- Punica granatum var. nana
- Primula species
- Saintpaulia species (African Violet)
- Spathiphyllum cv. 'Clevelandi' (Cleveland Peace Lily)
- Spathiphyllum cv. 'Mauna Loa' (Mauna Loa Peace Lily)
- Syngonium podophyllum cv. 'Trileaf Wonder' (Trileaf Wonder Nephthytis)
- Tradescantia fluminensis (Spiderwort)
- Tradescantia pallida (Wandering Jew)
- Vinca major var. variegata (Periwinkle)
- Zantedeschia species (Calla lily)
High (10,000–20,000 lux; 1,000–2,000 foot-candles)
Full Daylight (10,000–25,000 lux), South window at 40o latitude, 2–5 ft from a 400W metal halide light bulb
- Adenium obesum (Desert Rose) 500–2500 ft-c
- Alternanthera ficoidea (Joseph's Coat)
- Aphelandra squarrosa (Zebra Plant)
- Araucaria heterophylla (Norfolk Island Pine)
- Beaucarnea recurvata (Ponytail Palm)
- Cissus antarctica (Kangaroo Vine)
- X Citrofortunella mitis (Calamondin)
- Coffea arabica (Coffee plant)
- Solenostemon scutellarioides (Coleus)
- Cordyline terminalis (Ti Plant)
- Cymbidium orchids
- Dendrobium orchids
- Euphorbia pulcherrima (Poinsettia)
- Crassula ovata (Jade Plant)
- x Fatshedera lizei (Hybrid Fatsia)
- Gardenia jasminoides
- Hibiscus rosa-sinensis (Chinese Hibiscus)
- Hoya carnosa (Wax Plant)
- Iresine lindenii (Blood Leaf)
- Nepenthes species, large adult plants
- Petunia hybrida (Cascade type)
- Podocarpus gracilior (Weeping Pododarpus)
- Polyscias fruticosa (Ming Aralia)
- Rhoeo spathacea (Moses-in-the-Cradle)
- Sedum morganianum (Burro's Tail)
- Tagetes species (Marigold)
Very High (20,000–50,000 lux; 2,000–5,000 foot-candles)
direct Sun (32,000–130,000 lux), 1–2 ft from a 400W metal halide light bulb
- Aeonium species (Saucer plants)
- Aloe barbadensis (Barbados Aloe)
- Schlumbergera species (Christmas Cactus)
- Vanda orchids
Most plants grown as houseplants are selected because they are already adapted to growing at typical house temperatures, between 15° and 25°C. Exceptions do occur, and some plants require chilling periods at lower temperatures (down to 5° or 10°) in winter when less light is available.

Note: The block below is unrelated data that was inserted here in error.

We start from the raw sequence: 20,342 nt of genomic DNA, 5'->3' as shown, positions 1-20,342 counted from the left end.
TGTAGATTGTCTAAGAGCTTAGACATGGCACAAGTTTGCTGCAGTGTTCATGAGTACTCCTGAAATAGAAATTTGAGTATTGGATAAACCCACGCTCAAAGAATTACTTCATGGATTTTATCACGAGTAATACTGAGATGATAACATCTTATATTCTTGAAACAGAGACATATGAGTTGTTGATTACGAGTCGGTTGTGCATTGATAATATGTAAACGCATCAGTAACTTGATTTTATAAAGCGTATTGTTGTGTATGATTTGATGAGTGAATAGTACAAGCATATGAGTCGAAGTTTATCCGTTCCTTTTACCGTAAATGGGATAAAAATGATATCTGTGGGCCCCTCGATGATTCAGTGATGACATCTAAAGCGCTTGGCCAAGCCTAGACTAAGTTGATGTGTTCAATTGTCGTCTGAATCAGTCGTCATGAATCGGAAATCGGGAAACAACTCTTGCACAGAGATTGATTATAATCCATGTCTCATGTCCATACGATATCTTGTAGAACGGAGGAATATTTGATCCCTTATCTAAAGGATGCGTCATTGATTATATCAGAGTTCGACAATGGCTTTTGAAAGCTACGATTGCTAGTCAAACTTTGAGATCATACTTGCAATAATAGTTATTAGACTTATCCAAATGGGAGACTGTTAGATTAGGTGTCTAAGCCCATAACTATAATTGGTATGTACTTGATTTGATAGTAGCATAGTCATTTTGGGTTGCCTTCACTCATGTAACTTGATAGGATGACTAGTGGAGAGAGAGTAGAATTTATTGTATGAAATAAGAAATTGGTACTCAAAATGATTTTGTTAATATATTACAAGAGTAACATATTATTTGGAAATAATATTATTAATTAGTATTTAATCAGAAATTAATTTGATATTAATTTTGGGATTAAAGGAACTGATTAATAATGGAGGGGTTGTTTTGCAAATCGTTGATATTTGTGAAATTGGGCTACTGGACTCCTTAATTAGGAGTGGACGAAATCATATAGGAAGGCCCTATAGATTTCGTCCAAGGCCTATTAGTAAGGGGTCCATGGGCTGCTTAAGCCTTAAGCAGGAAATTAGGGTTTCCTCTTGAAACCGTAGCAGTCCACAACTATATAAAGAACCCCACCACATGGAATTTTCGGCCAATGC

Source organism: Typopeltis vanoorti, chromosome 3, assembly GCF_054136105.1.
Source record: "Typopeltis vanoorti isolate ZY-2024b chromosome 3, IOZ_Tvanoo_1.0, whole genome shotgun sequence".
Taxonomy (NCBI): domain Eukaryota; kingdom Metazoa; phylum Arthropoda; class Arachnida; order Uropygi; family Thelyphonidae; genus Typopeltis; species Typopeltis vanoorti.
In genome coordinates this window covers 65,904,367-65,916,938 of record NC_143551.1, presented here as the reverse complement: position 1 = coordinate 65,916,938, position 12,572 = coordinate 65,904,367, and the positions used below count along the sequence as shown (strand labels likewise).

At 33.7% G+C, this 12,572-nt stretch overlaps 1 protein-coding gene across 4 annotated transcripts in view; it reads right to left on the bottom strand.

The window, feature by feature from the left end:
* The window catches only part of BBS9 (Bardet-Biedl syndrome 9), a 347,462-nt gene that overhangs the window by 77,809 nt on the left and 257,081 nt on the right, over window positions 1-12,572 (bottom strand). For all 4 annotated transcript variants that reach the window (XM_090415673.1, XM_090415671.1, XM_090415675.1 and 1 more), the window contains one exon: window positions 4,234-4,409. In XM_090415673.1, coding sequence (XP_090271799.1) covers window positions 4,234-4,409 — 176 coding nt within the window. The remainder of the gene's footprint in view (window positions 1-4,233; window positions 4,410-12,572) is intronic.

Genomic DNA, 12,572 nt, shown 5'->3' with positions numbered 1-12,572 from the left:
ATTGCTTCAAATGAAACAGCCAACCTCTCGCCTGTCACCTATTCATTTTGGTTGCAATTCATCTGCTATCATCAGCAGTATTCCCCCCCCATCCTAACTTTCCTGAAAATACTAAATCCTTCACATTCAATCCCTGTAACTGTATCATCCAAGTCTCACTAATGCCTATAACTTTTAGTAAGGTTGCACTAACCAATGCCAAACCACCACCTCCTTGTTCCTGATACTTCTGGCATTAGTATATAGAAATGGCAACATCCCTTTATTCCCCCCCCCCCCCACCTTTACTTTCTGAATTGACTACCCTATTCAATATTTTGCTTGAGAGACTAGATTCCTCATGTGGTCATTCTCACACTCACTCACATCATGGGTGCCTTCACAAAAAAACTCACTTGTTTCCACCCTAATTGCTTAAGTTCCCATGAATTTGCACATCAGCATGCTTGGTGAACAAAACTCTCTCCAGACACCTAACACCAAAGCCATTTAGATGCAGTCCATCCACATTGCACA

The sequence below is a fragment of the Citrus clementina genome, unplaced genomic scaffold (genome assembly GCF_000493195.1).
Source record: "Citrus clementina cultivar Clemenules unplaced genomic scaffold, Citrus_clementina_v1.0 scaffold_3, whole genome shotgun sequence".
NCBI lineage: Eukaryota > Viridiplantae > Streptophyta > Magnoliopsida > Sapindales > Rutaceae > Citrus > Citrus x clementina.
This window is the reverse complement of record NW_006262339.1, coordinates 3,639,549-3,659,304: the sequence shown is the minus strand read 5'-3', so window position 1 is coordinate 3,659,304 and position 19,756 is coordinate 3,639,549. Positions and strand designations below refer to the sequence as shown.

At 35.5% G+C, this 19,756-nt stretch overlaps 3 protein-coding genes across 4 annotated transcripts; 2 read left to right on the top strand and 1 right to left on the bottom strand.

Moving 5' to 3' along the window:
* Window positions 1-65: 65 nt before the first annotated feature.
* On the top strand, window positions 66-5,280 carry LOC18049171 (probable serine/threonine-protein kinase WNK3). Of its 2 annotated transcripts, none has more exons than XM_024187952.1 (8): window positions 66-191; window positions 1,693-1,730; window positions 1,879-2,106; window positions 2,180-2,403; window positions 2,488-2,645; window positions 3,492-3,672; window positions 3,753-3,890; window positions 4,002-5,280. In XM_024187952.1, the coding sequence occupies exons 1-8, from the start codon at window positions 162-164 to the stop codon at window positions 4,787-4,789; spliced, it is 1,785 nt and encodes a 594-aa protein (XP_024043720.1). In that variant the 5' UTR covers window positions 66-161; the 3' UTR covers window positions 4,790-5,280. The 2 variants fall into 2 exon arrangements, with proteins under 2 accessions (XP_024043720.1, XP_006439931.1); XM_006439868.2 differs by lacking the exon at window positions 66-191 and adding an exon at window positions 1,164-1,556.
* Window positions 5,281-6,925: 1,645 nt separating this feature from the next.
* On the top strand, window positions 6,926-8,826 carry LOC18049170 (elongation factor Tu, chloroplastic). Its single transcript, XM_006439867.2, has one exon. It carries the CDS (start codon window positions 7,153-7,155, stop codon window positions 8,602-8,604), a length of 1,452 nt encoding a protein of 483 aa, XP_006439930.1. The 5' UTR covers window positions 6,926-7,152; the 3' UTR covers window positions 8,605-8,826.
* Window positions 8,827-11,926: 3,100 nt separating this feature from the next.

Air circulation requirements
Since almost all of the air circulation (transpiration) happens in the roots as does almost all of the energy production, the roots must be able to breathe easily. Overwatering will drown a typical houseplant. The air is pulled through the soil by the breathing of the roots. Air must be able to flow through the soil.
The amount of water a particular houseplant needs is influenced by several factors. Not only is the individual plant size and species important, but also the growing conditions. Light, temperature, humidity, container type, container size, and soil type all influence the speed of growth and therefore the amount of water needed. Further, it is best to look up individual plant types for their watering needs.
Houseplants in a controlled production greenhouse are kept in an ideal conditions for rapid growth. Some plants and production flowers are even hybridized for fast growth characteristics. Nutritional needs of a plant in a production green house are greater than in a typical personal house plant environment where humidity, light, irrigation, and air circulation are not ideal. After being removed from the production greenhouse the plant slows evapotranspiration. Likewise after being brought into a typical household the watering and nutitional requirements decline, the plants growth rate declines and the nutritional needs decline. Plants use most of the carbon that they release from CO2 to create energy but some of the carbon feeds plant growth. Far less plant food comes from the soil.
- "CPN Samples". Carnivorousplants.org. Retrieved 2013-10-04.
- "Nepenthes University - Cultivating 101". Cpjungle.com. Retrieved 2013-10-04.
- "CP Mailing List Archives for 1994: Reply Nepenthes help". Omnisterra.com. Retrieved 2013-10-04.